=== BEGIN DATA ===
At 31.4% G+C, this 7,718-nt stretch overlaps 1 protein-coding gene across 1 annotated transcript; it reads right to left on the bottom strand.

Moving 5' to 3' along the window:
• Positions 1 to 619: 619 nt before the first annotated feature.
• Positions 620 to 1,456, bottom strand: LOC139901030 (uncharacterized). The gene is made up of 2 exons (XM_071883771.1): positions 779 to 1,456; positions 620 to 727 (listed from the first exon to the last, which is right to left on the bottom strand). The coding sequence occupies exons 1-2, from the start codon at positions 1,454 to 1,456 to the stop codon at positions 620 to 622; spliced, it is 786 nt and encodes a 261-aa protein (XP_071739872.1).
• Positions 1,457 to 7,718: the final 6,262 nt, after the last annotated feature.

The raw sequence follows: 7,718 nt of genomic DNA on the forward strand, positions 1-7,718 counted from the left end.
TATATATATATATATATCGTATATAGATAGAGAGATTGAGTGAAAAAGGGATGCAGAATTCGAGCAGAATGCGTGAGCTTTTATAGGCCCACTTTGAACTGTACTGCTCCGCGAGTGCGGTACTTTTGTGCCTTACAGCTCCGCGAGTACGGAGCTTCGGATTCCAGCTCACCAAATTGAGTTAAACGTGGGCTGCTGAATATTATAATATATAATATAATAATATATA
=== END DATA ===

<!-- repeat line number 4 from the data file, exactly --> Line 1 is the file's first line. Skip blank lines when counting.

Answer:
• Positions 620 to 1,456, bottom strand: LOC139901030 (uncharacterized). The gene is made up of 2 exons (XM_071883771.1): positions 779 to 1,456; positions 620 to 727 (listed from the first exon to the last, which is right to left on the bottom strand). The coding sequence occupies exons 1-2, from the start codon at positions 1,454 to 1,456 to the stop codon at positions 620 to 622; spliced, it is 786 nt and encodes a 261-aa protein (XP_071739872.1).